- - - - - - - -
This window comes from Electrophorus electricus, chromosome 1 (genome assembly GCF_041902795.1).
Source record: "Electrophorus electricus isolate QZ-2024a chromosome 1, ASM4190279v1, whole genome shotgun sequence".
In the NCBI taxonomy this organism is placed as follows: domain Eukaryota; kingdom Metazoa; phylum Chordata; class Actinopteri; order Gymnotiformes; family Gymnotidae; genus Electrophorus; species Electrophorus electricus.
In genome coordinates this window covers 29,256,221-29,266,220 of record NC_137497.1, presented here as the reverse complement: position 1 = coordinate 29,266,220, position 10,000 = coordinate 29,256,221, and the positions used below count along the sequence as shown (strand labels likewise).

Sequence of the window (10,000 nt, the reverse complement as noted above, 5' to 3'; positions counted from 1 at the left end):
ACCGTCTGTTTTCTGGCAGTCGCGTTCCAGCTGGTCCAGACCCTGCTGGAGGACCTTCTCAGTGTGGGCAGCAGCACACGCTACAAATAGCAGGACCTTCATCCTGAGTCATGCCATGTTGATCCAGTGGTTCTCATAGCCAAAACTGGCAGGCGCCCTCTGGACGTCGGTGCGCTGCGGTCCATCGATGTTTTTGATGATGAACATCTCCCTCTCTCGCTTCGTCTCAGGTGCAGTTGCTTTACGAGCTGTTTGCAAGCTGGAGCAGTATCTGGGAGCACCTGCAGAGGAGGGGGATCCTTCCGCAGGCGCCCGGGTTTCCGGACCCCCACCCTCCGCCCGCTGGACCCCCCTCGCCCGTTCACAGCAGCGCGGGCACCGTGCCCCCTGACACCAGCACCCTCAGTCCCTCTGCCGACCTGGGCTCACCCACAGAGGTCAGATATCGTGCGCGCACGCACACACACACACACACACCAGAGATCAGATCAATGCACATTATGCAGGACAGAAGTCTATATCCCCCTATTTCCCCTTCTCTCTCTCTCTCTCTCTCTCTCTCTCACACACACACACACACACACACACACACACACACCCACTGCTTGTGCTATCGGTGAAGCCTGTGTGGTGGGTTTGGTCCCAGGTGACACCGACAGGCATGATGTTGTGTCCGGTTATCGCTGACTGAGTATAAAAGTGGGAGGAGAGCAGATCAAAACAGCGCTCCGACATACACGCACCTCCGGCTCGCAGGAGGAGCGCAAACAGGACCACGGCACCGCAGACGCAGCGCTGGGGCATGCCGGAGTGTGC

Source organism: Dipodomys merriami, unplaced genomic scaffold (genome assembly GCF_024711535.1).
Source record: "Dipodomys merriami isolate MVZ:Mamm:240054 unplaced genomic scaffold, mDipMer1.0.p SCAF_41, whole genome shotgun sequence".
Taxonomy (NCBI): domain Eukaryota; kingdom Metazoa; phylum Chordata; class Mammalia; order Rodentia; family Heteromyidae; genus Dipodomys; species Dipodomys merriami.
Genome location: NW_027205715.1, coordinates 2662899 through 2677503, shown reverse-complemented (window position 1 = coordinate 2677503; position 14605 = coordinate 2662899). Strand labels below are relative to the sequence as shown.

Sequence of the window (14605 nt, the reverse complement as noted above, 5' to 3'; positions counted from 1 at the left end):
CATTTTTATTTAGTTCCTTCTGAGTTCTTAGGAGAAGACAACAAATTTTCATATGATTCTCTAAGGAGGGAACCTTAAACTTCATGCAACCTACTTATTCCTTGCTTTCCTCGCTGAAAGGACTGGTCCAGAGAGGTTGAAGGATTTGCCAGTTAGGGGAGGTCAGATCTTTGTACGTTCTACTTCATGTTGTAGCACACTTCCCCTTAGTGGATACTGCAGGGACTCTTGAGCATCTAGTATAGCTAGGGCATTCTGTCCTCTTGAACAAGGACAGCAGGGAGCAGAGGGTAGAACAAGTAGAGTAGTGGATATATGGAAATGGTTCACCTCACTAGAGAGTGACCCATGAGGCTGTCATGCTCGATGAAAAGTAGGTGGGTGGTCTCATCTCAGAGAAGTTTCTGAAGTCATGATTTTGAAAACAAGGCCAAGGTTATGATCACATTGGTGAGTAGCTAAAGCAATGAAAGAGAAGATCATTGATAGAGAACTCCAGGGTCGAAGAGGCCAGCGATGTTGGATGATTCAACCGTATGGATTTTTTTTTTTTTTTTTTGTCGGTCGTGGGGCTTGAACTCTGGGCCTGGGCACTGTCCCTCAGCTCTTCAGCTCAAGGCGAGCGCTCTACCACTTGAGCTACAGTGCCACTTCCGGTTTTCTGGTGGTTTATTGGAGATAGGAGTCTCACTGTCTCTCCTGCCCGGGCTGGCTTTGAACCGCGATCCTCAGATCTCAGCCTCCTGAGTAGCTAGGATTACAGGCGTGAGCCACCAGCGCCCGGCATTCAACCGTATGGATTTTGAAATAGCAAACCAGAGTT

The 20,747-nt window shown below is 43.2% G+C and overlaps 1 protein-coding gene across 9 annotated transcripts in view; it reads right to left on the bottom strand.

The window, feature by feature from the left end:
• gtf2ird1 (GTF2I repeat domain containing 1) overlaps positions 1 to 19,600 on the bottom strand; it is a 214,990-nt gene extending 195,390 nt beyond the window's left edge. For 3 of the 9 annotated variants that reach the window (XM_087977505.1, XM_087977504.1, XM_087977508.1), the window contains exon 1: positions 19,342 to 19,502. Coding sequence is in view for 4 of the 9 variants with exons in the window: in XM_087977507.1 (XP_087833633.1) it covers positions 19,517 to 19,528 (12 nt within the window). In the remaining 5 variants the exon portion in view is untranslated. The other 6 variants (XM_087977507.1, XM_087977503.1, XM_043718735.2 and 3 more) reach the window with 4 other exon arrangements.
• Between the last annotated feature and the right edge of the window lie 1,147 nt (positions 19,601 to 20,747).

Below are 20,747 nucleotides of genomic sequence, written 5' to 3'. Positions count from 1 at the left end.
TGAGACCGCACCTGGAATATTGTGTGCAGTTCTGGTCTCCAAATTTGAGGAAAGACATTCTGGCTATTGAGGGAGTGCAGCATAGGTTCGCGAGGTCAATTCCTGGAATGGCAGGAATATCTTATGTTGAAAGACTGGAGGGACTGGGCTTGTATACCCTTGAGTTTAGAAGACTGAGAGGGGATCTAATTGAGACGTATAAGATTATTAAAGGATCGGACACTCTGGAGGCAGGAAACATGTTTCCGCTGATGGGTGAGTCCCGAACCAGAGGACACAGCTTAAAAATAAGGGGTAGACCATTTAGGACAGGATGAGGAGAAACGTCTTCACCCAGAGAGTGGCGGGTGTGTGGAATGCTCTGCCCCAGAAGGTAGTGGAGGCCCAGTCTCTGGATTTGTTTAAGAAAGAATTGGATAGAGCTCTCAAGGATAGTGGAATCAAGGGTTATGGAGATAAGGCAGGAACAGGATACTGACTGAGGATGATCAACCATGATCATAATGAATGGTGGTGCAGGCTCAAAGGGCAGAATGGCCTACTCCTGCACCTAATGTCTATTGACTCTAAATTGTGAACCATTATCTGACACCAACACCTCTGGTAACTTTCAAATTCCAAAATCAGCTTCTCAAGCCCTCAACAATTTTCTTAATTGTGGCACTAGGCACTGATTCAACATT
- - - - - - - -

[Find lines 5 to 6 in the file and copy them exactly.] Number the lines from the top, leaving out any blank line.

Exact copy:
Sequence of the window (10,000 nt, the reverse complement as noted above, 5' to 3'; positions counted from 1 at the left end):
ACCGTCTGTTTTCTGGCAGTCGCGTTCCAGCTGGTCCAGACCCTGCTGGAGGACCTTCTCAGTGTGGGCAGCAGCACACGCTACAAATAGCAGGACCTTCATCCTGAGTCATGCCATGTTGATCCAGTGGTTCTCATAGCCAAAACTGGCAGGCGCCCTCTGGACGTCGGTGCGCTGCGGTCCATCGATGTTTTTGATGATGAACATCTCCCTCTCTCGCTTCGTCTCAGGTGCAGTTGCTTTACGAGCTGTTTGCAAGCTGGAGCAGTATCTGGGAGCACCTGCAGAGGAGGGGGATCCTTCCGCAGGCGCCCGGGTTTCCGGACCCCCACCCTCCGCCCGCTGGACCCCCCTCGCCCGTTCACAGCAGCGCGGGCACCGTGCCCCCTGACACCAGCACCCTCAGTCCCTCTGCCGACCTGGGCTCACCCACAGAGGTCAGATATCGTGCGCGCACGCACACACACACACACACACCAGAGATCAGATCAATGCACATTATGCAGGACAGAAGTCTATATCCCCCTATTTCCCCTTCTCTCTCTCTCTCTCTCTCTCTCTCTCACACACACACACACACACACACACACACACACACCCACTGCTTGTGCTATCGGTGAAGCCTGTGTGGTGGGTTTGGTCCCAGGTGACACCGACAGGCATGATGTTGTGTCCGGTTATCGCTGACTGAGTATAAAAGTGGGAGGAGAGCAGATCAAAACAGCGCTCCGACATACACGCACCTCCGGCTCGCAGGAGGAGCGCAAACAGGACCACGGCACCGCAGACGCAGCGCTGGGGCATGCCGGAGTGTGC